The act of making art is a political act because it entails the act of destruction as part of the process. For the piece to become what it needs to be, nothing can be too precious--a word, a brushstroke, a scene in a play, an image. You have to be willing to destroy for the greater good of the piece, for what the piece needs to be. There is a very good chance that what is uncovered in the debris will be the truth. Admittedly, it may not be the truth that is uncovered, but it will be a step toward the truth. Staying put will not lead you to the truth.
Our politicians and idealogues could learn from artists as they attempt to make their societies. They should note as we delete, paint out, tear up our work. When their statues and ideals are so precious in the name of tradition, society stagnates. When a statue or an ideal becomes more important than the greater good in the pursuit of truth, society fails, no differently than a novel would fail if it weren't edited aggressively.
Also, it is important to understand that art is the pursuit of truth. That statement seems to baffle many people, including many people who self identify as artists. There is no denying the truth when it appears. But if you're clinging to your art school ways, the longer you've been out of art school the more you'll stagnate and your work will lapse into cliche. If you refuse to abandon what many artists I've met passionately defend as tradition, not because tradition is bad, but because they hide their fear of risk under the flag of tradition, refusing to acknowledge aesthetics that don't fall under their definition of tradition, they will stagnate, become idealogues clinging to their tradition like a drowning person would cling to a plank of wood in the ocean. No one would consciously desire that about themselves.
A Work in Progress....
A polar bear grows a thick white coat, paws broad as snowshoes, armed with sharp claws, and mighty jaws with razor teeth to be the supreme killer in a harsh, ice-bound environment where food is scarce, where being a ruthless killer is the difference between life and death.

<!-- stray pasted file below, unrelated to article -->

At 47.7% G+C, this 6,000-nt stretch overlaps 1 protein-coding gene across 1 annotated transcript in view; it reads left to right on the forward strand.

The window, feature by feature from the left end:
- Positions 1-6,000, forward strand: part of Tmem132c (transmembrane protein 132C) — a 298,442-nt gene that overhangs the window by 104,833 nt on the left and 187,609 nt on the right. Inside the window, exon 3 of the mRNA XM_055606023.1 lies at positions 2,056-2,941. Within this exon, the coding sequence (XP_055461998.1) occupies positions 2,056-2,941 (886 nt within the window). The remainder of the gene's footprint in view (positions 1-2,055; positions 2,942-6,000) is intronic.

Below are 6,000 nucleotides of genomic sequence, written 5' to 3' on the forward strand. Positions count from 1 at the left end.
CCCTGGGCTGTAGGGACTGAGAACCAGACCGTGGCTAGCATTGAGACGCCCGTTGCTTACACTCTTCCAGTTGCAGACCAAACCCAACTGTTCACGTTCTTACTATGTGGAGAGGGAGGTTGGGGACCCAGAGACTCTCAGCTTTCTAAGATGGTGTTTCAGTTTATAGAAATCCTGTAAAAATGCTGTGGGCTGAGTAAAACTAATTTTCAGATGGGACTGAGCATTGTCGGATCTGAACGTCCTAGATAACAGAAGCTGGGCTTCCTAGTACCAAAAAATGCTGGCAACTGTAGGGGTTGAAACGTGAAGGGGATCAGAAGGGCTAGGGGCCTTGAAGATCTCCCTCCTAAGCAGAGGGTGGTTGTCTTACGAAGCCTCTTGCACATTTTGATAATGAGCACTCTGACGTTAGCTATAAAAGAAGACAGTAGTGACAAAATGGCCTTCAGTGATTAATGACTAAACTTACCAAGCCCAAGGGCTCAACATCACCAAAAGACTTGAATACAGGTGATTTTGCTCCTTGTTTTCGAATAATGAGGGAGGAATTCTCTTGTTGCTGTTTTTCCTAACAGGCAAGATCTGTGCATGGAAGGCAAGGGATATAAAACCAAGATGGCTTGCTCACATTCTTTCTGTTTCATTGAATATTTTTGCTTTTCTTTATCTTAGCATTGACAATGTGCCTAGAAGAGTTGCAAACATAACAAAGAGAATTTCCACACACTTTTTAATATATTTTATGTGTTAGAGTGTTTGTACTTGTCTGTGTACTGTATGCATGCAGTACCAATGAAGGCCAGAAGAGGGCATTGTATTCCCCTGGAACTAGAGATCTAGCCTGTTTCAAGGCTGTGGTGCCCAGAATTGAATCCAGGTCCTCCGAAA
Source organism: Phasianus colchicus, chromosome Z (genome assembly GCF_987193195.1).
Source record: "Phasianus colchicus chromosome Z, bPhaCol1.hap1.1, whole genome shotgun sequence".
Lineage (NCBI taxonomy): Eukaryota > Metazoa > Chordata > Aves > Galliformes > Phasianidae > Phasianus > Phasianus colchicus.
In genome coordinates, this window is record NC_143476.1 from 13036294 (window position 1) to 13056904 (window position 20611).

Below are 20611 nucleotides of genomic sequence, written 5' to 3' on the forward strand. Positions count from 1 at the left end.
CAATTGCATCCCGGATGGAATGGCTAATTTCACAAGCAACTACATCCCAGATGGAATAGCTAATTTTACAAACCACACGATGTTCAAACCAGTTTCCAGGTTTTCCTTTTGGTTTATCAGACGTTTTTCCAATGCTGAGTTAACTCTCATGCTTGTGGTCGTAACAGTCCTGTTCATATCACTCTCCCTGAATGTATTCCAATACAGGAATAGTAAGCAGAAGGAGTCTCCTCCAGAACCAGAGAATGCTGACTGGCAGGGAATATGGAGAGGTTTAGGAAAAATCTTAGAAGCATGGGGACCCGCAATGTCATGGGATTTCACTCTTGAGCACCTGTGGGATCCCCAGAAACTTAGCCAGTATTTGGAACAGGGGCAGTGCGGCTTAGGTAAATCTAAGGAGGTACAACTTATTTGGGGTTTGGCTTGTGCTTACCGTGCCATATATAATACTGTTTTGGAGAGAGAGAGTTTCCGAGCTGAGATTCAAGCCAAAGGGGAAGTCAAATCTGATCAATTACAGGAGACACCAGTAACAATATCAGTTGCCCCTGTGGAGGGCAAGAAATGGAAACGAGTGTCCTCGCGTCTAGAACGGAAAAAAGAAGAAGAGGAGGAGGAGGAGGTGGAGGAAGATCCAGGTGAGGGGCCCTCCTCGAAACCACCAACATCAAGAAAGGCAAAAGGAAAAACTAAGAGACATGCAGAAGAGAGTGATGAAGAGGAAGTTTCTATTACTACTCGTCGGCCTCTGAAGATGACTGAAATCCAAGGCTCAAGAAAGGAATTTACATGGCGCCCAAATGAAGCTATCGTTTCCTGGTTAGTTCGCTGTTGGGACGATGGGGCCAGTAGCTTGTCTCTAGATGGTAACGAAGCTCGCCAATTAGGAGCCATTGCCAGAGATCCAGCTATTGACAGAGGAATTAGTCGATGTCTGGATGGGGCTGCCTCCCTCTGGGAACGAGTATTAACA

Can you imagine a polar bear feeling remorse for killing a seal?
The polar bear has adapted.
We are a species capable of destroying ourselves. There is a reason we have developed emotions such empathy, kindness, and hope. Just like the polar bear, we developed them out of survival.
If we hadn’t, we probably would have destroyed ourselves long ago.
Humans have adapted.
And while you are not perfect, I maintain because of the love and care you have for other human beings, there is a very good chance that you are further along the evolutionary scale than some of your fellow beings.
You might very well represent a higher form of the species, while the others will go the way of the dodo.
That is what it means to be human.
Tonight (Where are you going tonight, my darling?)
Listen to them, the children of the night. What music they make!
I followed the Rittenhouse closely, and I'm outraged by the result. The more I read the more I see that the jury followed the letter of the law. But if that's the law, if that's where we are as a society or a civilization, then something is extraordinarily wrong. Something is very broken. If a seventeen-year-old boy (yes, boy, not young man: boy) can carry a gun into a situation like a protest over the death of a black man, kill two people and injure a third, and not be held responsible, we are in dire straits as a society. And I do blame the NRA and all the money that is funneled to our legislators, and the system that allows that.
This is my protest.
Images made with a USB microscope from a dustball found under the bed. I was so surprised and delighted by the colors, and the intricacies of the patterns made by the strands.
Took the day off today to see the Ai Weiwei exhibit at the Michele and Donald D'Amour Museum of Fine Arts, one of the five museums in the Springfield (Mass.) Museum Complex. It was a quiet fall day, with few people. The exhibit is small, only two rooms and two hallways, but well worth it. It was the first time I've ever seen any of his work in person. If you're familiar with his work, you'll recognize a few of his highlights.
John Greiner-Ferris is an artist in the Boston area. Sometimes he makes images. Sometimes he writes. Sometimes he does both.